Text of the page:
Tuesday, 19 June 2012

New Writing Worlds 1

I am here for the week, starting yesterday and the programme is pretty full, including a morning salon, so it is going to be hard to keep up. There is a very illustrious list of writers, whose names will be found in the Festival Brochure. You'll find Winterson, Ondaatje, Coetzee, Parks, Shapcott, Teju Cole and the rest, just as illustrious and interesting there. Essentially, it is salons (discussion with provocations / papers by two of the writers) in the morning, then readings and events in the afternoon and evening.

It kicked off with Gillian Beer introducing Jeanette Winterson and Jo Shapcott yesterday. GB gives the fullest, most illustrated introductions ever, though some of those at the Dun Laoghaire festival in Ireland come close. The introductions were brief full enthusiastic readings of the work of both Winterson and Shapcott.

The mature, combative, surreal cartoon strip of Jo Shapcott's early poetry is justly famous. The mad cows and the Tom & Jerries are a slice of contemporary British life in full colour. The later work was understandably darkened by illness and by engagement with Rilke's poetry, but the invention remains. This time we had the Bee poems that retain the invention but are not joky, more dreamlike - a rather terrifying dream of becoming colonised by bees - and the Little Aunt poem about dementia that is shockingly moving. Shocking seems an odd choice, but it is precisely the contrast between the surreal and the tragic that seems properly so. Dementia is shocking.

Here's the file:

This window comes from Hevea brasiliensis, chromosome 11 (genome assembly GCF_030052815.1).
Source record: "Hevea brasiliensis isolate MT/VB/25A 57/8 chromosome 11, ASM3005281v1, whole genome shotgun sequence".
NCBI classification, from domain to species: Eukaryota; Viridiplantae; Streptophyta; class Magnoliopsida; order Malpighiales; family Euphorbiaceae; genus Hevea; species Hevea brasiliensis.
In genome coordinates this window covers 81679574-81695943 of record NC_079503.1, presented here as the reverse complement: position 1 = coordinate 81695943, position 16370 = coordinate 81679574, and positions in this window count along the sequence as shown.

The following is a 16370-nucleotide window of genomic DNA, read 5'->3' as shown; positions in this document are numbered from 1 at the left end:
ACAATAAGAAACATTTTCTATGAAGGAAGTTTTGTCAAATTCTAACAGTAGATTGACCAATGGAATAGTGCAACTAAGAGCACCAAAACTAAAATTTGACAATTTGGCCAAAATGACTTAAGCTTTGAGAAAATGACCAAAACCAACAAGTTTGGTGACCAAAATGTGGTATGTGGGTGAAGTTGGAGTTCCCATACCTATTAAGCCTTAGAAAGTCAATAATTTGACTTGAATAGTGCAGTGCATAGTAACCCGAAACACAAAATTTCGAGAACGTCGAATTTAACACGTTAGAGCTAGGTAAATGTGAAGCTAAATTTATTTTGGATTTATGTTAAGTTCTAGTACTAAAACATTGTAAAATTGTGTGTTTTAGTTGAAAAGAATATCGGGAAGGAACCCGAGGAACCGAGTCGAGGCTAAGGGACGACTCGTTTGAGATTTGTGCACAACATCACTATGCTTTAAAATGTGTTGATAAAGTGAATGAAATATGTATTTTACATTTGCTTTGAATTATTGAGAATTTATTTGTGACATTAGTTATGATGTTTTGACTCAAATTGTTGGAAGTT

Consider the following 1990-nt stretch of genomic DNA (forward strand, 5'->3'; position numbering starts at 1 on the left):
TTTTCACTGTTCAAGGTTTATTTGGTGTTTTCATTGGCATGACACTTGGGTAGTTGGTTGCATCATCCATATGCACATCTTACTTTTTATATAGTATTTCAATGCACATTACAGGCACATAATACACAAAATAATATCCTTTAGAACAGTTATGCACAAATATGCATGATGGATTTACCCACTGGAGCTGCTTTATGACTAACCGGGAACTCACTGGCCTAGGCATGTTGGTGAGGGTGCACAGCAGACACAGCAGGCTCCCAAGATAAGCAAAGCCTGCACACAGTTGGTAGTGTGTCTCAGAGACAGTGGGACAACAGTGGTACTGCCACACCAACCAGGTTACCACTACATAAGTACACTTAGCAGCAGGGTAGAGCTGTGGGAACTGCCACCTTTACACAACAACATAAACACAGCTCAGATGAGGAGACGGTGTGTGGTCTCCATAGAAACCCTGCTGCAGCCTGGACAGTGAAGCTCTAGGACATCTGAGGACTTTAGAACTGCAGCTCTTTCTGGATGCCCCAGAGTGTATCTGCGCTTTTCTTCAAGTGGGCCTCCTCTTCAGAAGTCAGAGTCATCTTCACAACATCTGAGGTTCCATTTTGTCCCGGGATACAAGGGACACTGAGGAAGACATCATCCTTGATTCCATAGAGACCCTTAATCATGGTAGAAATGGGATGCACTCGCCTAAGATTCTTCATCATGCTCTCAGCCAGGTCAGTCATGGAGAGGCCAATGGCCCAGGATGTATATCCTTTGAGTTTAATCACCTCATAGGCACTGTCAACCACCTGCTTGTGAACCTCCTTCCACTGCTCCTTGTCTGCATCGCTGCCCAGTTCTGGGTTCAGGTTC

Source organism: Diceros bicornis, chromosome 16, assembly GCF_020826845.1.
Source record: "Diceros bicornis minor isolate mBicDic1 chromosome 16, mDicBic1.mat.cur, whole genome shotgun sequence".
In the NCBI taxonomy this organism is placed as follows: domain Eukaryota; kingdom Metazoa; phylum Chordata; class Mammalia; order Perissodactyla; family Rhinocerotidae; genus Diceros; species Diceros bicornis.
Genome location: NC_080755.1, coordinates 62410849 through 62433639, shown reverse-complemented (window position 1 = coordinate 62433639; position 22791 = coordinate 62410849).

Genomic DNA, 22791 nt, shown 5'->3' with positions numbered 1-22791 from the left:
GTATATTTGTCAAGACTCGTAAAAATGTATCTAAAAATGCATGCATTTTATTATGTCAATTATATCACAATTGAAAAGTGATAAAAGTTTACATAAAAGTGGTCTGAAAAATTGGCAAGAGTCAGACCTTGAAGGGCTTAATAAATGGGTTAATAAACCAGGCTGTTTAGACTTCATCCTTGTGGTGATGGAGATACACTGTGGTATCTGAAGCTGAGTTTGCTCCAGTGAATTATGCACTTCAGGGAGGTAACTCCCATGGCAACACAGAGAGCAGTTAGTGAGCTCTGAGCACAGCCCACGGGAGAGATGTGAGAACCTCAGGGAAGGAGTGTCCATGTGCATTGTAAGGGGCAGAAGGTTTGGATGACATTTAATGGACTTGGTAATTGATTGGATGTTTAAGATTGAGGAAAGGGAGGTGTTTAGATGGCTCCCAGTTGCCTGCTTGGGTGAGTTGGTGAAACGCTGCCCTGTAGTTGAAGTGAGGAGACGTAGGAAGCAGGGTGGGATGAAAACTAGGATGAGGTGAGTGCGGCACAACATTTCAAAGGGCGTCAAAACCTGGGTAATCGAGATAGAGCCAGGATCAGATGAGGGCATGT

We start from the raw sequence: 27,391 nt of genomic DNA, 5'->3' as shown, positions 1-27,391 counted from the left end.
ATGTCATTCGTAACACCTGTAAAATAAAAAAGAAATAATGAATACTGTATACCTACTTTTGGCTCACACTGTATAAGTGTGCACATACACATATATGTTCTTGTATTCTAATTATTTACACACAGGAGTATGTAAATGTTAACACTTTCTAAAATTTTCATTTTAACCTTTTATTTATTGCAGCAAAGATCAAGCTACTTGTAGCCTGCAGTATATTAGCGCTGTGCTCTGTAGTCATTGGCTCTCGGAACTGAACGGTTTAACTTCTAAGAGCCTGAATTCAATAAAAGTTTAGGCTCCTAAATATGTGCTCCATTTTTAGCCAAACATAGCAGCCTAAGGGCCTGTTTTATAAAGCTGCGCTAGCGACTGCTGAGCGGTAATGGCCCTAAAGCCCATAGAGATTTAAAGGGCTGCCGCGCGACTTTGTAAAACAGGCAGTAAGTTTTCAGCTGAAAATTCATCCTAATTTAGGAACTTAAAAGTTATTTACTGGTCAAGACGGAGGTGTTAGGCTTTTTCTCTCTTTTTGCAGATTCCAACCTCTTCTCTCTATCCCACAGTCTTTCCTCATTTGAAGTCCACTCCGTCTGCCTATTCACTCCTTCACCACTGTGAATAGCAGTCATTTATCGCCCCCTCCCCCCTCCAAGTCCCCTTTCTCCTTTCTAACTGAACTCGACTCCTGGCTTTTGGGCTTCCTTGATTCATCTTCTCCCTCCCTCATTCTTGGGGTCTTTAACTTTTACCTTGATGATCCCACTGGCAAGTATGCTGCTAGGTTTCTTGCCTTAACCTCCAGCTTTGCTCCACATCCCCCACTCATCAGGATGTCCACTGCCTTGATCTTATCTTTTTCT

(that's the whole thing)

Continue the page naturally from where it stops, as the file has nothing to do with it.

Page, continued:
Jeanette Winterson gave a muscular combative reading from Why Be Happy When You Can Be Normal, the language shifting from chatty to intense to comic, in her edgy fashion that won't quite let the reader settle. She recites sentences and reads the rest. The personal (one of the themes of the salon, in the sense of the relation between the self and the fiction) presses hard, but then shifts from the remembered to the invented.

The questions included, and then focused on the idea of learning poetry by rote (in the words of the questioner, = the bad way) and by heart (in the words of the answer = the good way). I asked what the difference was, but really I know. It's simple. It's by rote, hence bad, when taught by someone you don't like, and it's by heart, hence good, when it is taught by someone you like. Or if you decide to do it yourself.

Then dinner and back very late. It might be a little like this so hard to keep up but I'll try.


James Hamilton said...

The Winterson's a thrilling book: one of those you find yourself transcribing huge chunks of into notebooks (copying out by hand can be as good as drawing for that experience of physically relating to something, even to a text).

"..the fullest, most illustrated introductions ever.." Mm. The poetry reading equivalent, sometimes, to the way absolutely every classical concert involves rhapsodic applause, encores and (on the radio) that strange, elated tone in a commentator's voice, moonwalking over the cheers and claps. I wonder if the actual poets aren't secretly squirming inside at times!

George S said...

The squirm may be comprised of roughly equal elements of pleasure and discomfort. I never quite know where to put myself when being praised. To say simply 'Thank you' seems smug, and 'Aw shucks' or the equivalent suggests one's cheeks should be burning in a quite unreal cartoonish way. Few of us are good with praise though we all desire it.